The United Nations said Tuesday that only a fraction of flood victims in Pakistan have received any help.
U.N. officials called on nations to turn their pledges of aid into actual donations.
So far, the U.N. says it has received about 35 percent of the $460 million it asked for last week.
The World Bank has said it will provide $900 million to fund relief.
A World Bank news release said $10 million will be shifted from other projects to provide fuel, steel, cement and other supplies needed in the early stages of recovery.
It did not specify how the bulk of the money will be spent.
The World Food Program said Tuesday it is battling washed-out roads and bridges with many areas accessible only by helicopter. The group said it has provided a one-month supply of food to about 1 million people since the flooding began.
Three weeks of monsoon rains have triggered Pakistan's worst flooding, with an estimated 1,600 people killed and 20 million affected in Khyber-Pakhtunkhwa, Punjab and Sindh provinces.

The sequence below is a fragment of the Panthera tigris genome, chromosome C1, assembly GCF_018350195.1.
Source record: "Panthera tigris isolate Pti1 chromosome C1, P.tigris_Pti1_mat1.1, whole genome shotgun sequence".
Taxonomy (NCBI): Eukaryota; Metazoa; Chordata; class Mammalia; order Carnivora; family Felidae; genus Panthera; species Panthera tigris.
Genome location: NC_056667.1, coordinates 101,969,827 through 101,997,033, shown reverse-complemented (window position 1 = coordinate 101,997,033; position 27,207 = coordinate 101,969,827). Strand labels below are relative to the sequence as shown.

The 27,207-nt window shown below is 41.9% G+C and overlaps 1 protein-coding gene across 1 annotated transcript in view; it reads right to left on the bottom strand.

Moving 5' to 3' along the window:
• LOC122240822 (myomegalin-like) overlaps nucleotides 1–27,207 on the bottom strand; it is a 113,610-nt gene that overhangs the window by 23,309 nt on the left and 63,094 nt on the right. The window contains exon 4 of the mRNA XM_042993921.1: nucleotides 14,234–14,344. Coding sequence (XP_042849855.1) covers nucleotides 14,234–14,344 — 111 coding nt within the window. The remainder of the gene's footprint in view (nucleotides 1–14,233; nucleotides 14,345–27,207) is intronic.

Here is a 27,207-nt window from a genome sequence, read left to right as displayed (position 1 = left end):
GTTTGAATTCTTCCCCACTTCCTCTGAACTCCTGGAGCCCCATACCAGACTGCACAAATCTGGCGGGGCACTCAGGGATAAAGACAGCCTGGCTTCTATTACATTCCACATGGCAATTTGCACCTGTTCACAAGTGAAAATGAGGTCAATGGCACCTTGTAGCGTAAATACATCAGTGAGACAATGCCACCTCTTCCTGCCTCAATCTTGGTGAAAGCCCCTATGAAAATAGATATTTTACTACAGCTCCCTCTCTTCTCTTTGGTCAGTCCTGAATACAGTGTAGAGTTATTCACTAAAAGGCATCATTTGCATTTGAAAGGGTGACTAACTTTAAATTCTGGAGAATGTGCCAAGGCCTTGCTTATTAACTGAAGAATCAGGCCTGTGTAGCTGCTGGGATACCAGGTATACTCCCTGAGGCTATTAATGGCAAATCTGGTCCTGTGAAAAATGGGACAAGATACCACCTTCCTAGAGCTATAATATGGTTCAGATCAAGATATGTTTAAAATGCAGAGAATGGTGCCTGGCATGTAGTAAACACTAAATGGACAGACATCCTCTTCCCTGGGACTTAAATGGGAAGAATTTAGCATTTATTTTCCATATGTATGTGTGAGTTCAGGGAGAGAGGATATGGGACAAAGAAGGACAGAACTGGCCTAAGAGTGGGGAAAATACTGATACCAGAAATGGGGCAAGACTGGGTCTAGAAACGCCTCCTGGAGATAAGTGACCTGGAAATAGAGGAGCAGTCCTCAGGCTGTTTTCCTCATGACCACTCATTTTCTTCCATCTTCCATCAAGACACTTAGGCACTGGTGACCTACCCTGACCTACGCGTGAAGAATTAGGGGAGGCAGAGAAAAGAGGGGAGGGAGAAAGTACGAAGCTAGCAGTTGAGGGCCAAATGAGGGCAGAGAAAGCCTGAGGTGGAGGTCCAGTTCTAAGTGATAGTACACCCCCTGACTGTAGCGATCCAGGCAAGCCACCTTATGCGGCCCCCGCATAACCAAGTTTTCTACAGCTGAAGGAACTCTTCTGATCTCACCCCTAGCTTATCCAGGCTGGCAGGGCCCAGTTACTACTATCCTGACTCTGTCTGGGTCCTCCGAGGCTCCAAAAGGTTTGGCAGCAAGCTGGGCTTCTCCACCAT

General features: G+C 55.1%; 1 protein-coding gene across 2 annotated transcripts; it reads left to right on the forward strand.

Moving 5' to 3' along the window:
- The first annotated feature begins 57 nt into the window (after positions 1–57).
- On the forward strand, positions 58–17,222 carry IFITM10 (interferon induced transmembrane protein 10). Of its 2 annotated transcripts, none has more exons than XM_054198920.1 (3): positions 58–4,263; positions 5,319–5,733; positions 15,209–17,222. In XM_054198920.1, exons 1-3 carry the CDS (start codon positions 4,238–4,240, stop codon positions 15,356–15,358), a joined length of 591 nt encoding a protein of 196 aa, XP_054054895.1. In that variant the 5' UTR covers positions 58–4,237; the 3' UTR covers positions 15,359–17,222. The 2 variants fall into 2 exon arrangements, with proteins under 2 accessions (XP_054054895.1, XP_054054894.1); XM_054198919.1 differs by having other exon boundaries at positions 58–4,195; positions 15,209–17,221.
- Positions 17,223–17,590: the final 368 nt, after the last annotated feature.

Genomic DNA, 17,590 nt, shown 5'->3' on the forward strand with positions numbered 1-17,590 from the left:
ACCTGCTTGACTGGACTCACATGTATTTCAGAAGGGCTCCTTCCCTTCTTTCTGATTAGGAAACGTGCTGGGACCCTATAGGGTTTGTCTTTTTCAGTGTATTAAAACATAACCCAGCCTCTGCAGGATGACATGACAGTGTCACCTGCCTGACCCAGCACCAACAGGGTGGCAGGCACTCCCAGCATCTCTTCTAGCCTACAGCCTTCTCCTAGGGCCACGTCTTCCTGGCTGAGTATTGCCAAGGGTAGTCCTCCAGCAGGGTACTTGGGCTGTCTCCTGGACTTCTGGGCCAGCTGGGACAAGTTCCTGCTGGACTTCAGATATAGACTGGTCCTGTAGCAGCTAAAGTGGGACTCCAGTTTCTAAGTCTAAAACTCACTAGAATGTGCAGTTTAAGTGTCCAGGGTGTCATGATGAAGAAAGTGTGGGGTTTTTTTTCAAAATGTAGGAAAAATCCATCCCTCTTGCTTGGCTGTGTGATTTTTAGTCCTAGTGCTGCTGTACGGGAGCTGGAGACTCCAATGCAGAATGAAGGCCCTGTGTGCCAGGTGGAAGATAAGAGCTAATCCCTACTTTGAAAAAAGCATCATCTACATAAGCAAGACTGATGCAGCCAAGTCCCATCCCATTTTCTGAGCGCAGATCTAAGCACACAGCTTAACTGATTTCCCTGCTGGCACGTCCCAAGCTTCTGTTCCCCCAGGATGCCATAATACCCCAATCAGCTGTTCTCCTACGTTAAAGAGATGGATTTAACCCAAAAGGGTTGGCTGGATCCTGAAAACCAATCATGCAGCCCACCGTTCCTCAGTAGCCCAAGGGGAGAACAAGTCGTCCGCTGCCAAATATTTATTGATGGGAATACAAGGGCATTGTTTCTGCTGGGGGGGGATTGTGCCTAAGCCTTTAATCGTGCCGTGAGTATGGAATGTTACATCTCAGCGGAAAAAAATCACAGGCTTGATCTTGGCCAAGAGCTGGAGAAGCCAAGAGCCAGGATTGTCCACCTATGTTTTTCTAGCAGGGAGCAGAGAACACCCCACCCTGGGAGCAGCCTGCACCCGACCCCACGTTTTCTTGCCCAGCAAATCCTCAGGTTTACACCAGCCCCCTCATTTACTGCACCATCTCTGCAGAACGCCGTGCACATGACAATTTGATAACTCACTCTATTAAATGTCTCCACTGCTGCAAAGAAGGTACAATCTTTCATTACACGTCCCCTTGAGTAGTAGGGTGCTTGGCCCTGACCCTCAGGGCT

The World Bank also said it planned future projects to repair critical infrastructure along the Indus River to help with future flood prevention.
The World Food Program appealed for more money, saying it will need significant donations to be able to continue food deliveries in September.
The United Nations says as many as 3.5 million children in Pakistan are at risk from water-borne diseases, warning of a "second wave of death" from the floods.
U.N. humanitarian spokesman Maurizio Giuliano said Monday as many as six million people face the risk of contracting diarrhea, dysentery and other illnesses if donors do not provide more aid.
Some information for this report was provided by AFP.